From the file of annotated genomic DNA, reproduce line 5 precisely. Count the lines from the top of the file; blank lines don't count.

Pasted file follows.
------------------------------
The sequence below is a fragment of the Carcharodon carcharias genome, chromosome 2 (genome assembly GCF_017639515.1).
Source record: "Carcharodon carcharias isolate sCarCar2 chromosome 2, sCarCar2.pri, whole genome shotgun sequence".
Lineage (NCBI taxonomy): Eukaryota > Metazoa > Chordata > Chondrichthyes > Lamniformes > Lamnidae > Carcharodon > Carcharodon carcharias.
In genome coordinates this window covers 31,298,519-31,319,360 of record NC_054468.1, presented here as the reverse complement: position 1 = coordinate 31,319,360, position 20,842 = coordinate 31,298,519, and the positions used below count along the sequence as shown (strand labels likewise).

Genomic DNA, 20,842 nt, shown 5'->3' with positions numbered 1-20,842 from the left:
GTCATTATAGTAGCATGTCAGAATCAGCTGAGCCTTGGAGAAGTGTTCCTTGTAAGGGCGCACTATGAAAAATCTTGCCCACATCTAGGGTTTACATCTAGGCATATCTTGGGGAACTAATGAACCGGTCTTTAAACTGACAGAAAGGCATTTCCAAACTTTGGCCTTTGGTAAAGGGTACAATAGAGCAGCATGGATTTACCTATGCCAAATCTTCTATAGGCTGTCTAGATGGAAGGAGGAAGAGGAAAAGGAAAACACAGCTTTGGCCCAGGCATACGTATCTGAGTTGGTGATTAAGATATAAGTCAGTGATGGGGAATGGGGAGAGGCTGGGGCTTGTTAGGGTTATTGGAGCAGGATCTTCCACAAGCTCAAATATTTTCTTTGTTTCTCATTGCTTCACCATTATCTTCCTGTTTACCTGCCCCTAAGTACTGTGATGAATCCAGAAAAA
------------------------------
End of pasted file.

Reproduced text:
Genomic DNA, 20,842 nt, shown 5'->3' with positions numbered 1-20,842 from the left: